Gardeners have some OPINIONS. I asked my trusty community (that’s you!!) to send help–it was actually an S.O.S, hah!–in growing a small herb and veggie garden. Not only did y’all deliver, but I got some hilariously conflicting advice…ranging in everything from direction of planting (North vs. South? East vs. West?!) to which flowers ward off critters and bugs best and though I am definitely a bit overwhelmed by the suggestions, I’m also SUPER thankful for the support!! Gardening is becoming a really cathartic thing for me, and I love teaching Leni about where our food comes from! I’ve compiled 10 tips I’ll be following and using as a first-time gardener; I’m NO expert but I believe trial and error to be extremely useful research, so here goes nothing!!
- Use the right soil. Soil3 Organic Compost Soil caught my attention initially for two reasons–it’s organic and made by a high-heat composting process with 100% natural products from the farm. This unique process creates humus compost, and I LOVE that!! Reason number two? It came to my door. If you know me AT all, delivery to my door is basically my love language at this point.
- Keep critters away. There was a lot of input regarding how to keep away bugs and deer when I asked pro gardeners for tips on my Instagram, so after a bit of additional research it seems that NOTHING is deer-proof, but planting lantana, garlic, and agave seems to help! Traditional kitchen herbs are also largely safe from rabbits and squirrels, but some sort of repellent might be called for in the case of insects. I literally have had deer trying to sabotage my garden already so these kinds of tips have been a top Google search for me lately!!
- NO ice, ice baby. Learn frost dates for your zone! I don’t have a lot to say about this, other than I’m not trying to go full Elsa on my new plant babies. I read that putting a clay pot over a seedling overnight when temperatures dip helps a lot, so even though North Carolina probably isn’t due for much frost soon (we have a 200+ day growing season!!) I’ll definitely be keeping that hack in mind.
- Location, location, location! At first, it seemed like no one could agree on which direction to plant veggie rows, but I’ve read tons of articles and talked to Nana Weezy and the verdict is in: it’s North to South!! Apparently planting East to West means the plants will overshadow one another. Or at the very least, make sure your plants are getting adequate sunshine (or shade) as suggested in their original packaging.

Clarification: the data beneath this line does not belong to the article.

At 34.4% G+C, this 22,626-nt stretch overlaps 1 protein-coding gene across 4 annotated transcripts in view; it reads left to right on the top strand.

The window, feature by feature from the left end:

- Feed them well and regularly. Here’s to hoping I water them at the right times (I’ve heard doing it during midday means your plants will bake and die, so morning or evenings are best!) and with the correct frequency. Overwatering signs include brown leaves and droopy-looking plants. Not gonna lie, I think I’m nervous about this part the most!
- Grow herbs. Other than the fact they’ll keep certain rodent-y and unwelcome visitors away, they’re apparently quite easy to grow and they smell AMAZING!! I can’t wait to have fresh basil and mint to use in different recipes.
- Try not to start with challenging plants. I definitely erred on the side of caution here and went with some of the easiest herbs and veggies I could imagine; it doesn’t hurt that they’re the ones we will use and eat the most, too! Zucchini, tomatoes, herbs and peppers are some of the goodies growing in the garden and I’m so hopeful they turn out well so we can have fresh produce whenever we need it. I grew up with fresh garden veggies (shoutout to my parents!!) but we had almost everything you could think of growing–and I remember more than one occasion where certain crops would fail but we’d still have tons of fresh herbs and squashes to work with.
- Consider mulching. This is less of a raised garden tip than a traditional one, but I’m still considering testing it out! Apparently during the summer, mulch helps the soil hold moisture better so you don’t have to water your veggies and plants as often–this is HUGE when you live in the hot and humid South like we do. Mulch can also keep weeds at bay by blocking the sunlight that would allow them to grow. BONUS: mulch looks so good when it’s next to beautiful green grass from SuperSod!!
- Water the right amount. Everyone I’ve talked to has said to go for moist and not saturated soil!! This kind of goes along with tip #5, but it’s worth mentioning again that this is apparently a make-it-or-break-it situation for being a plant/veggie garden mama.
- Spill the tea. Literally. Apparently a super-weak brew of chamomile tea (light yellow!) misted onto your plants wards off something called “damping-off disease” where either a soil fungus attacks your plants at the root and kills them within days or they grow up fine. Either way, brew a bit and prevent yet another thing trying to kill your precious garden.
I am getting really excited by the idea of fresh garden salsa in late summer, but I’m definitely thinking a TON of the things I try this spring and summer will be a bit of an experiment in beginner gardening. Either way, I love making these memories for Leni–and if we get a few good tomatoes out of it, it will have been worth it.
If you have tips for the novice gardener (me!! ME!!!) drop them in the comments below!! New blogs coming in HOT!